9 January 2017

Dating Diaries: See ya, Tinder

If you follow me on Instagram, you may have seen that yesterday I did a bit of a caption word splurge and confessed to struggling with a few things in my life. If you don’t, then in short: I’m not happy, I want to make some positive changes, and I’ve deleted Tinder.

Whilst I’ll spare you an analysis into the inner workings of my brain (snore), I thought it might be of interest to discuss the last point: deleting Tinder. If it’s not of interest, you’re free to click away, look at memes and watch videos of cats instead. I wouldn't blame you, I'm a huge fan of both...

Last year I was into dating apps in a biiiiiiig way. Sure, I found them annoying, and admitted that maybe they weren’t for me, but still I proceeded to play the game. I know, it makes no sense. But…

Everyone else is on it. Or so it seems. Look through a ‘single’ person’s apps, and you’ll see Tinder, or Happn, or Bumble, or maybe even all three. It’s just something you haveYou might not be committed to it – you might be ‘kind of’ on it. You might not be swiping every night before bed, or whilst watching TV – but when you’re bored, you’ll probably go back to it. I felt like I should be on it. I felt like I should be dating. I should be meeting people.

And sure enough, when I felt twangs of loneliness, or I heard about a couple who’d met on a dating app and it had turned out great, I would go back to it. London can be an isolating city, and in everyday life you’re not necessarily mixing with people you’re likely to have a romantic future with. So yeah, it was my crutch. It felt like the answer to the problem.

I don’t regret using Tinder. I’ve had some funny conversations, encountered interesting people, and been introduced to some seriously cool places. I’ve been on a day trip to Whitstable, done shots in a gay bar, sipped Sauvignon Blanc in an underground vault… and that’s just the beginning. I’ve had fun.

But then there’s the downsides. It would make me anxious if I wasn’t going on dates. It felt like all my friends were in serious relationships, or had somebody in their life, and if I didn’t keep dating, I’d be left behind. I felt insecure. Because of this I’d invest too much emotionally in the people I met – my fault, not their’s – things would go downhill for various reasons, and then I had to go back to the dreaded Square One.

Square One. Oh god, was there anything worse? When you stopped seeing someone, and you had to go back to the swiping, the attempt at witty conversation. The operative word being ‘had’. No one was forcing me, but I felt like I had to keep doing it. Which is ridiculous, right?

It hadn’t occurred to me that I didn’t have to go back to anything. That I could break the cycle. Square one is a made up concept. In reality, you’re not going back to square one, not really. You’re moving on, and going forward.

I’d dismissed the idea that I was going to meet anyone offline. Which is weird. It’s like I’d been told so many times that it was hard to meet anyone IRL that I was convinced dating apps were my only option.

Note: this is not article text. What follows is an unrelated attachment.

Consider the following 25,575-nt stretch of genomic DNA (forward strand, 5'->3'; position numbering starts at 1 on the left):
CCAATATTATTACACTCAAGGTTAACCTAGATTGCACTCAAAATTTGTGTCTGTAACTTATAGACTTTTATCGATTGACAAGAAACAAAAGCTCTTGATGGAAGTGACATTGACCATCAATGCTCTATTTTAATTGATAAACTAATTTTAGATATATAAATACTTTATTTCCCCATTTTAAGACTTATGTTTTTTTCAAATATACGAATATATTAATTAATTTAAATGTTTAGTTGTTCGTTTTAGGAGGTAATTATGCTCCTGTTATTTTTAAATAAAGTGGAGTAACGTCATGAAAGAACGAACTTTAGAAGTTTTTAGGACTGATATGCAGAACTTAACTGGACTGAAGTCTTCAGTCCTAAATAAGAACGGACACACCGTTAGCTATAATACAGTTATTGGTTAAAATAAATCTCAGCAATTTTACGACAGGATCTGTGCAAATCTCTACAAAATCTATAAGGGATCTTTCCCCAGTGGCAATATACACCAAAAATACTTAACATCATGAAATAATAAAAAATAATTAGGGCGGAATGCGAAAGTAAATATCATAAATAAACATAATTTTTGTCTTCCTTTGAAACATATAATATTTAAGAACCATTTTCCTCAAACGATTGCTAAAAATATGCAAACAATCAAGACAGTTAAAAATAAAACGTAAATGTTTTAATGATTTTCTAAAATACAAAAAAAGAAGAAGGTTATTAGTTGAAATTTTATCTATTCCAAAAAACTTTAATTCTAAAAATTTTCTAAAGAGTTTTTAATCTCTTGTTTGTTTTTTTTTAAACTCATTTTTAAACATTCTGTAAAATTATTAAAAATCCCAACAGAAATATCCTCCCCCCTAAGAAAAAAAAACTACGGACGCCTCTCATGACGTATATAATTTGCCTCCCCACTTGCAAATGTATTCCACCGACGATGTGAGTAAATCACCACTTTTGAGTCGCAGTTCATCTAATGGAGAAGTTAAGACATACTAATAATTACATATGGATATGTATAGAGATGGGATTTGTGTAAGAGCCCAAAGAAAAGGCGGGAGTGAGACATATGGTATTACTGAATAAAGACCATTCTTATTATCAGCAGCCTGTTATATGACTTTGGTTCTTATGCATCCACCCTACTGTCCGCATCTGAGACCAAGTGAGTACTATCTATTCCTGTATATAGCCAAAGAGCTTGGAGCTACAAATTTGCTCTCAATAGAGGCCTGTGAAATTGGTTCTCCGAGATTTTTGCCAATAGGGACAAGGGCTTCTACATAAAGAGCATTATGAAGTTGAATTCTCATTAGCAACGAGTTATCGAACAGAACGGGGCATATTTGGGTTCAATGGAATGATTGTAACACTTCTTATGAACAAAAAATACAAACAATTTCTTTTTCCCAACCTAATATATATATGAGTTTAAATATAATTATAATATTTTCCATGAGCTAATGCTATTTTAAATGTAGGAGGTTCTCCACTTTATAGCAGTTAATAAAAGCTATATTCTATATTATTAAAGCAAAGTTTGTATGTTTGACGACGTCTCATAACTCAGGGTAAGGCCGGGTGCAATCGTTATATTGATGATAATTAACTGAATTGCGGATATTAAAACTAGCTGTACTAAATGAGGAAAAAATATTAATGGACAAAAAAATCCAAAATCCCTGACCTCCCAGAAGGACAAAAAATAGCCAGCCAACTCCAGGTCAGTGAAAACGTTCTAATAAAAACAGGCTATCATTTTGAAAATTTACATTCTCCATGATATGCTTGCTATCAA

At the end of last year, I had a rocky end to a relationship. Something I thought could actually work. It didn’t. And I was gutted. I came into the new year desperate to go on another date in an attempt to move on, but going back to Tinder just made me feel worse. I hated it. I wouldn’t admit it to myself, but I hated it. And I hated myself for feeling like I needed to be essentially hustling myself for a date.

I met with a friend on Saturday to catch up, and she spoke about how she was planning to spend the year focussing solely on herself, and not worrying about dating. If it happens, it happens. If it doesn't, it doesn't. The idea seemed too idealistic and laissez-faire to me at first, but on the way home, something clicked.

Why was I worrying about it all so much? I’m 24, not 34. I don’t need to – confession time – spend half an hour before bed swiping through people, wanting to punch myself in the face. I care, sure, I don’t want to die alone – but I don’t care that much.

It’s an irrelevant stress. It’s a stress I don’t need. I need to work, to eat and sleep and spend time with my friends and family. I need to take care of myself. I don’t need to be swiping. I don’t have to be attempting to fill a night a week with a date. I don't need to be with someone.

And so, I deleted Tinder. It felt great. My housemates applauded me. I’ve joined the gym instead. My Thursday night – date night – will be spent with a gym instructor, because I’ve booked in for circuits (kill me now).

Deleting Tinder doesn’t mean I won’t date. It doesn’t mean I don’t want to meet people. I’m open to it. But I’m also open to doing everything I want to do, offline, like going to the cinema, sitting in a coffee shop and people watching, visiting an art gallery, or discovering a new market. Want me? Find me. But it won’t be through an app. You’ll just have to impress me face-to-face.

[I’m thinking of making Dating Diaries a thing, drawing on experiences, insights, things I’ve learned, etc. People don’t talk about it enough. xoxo]

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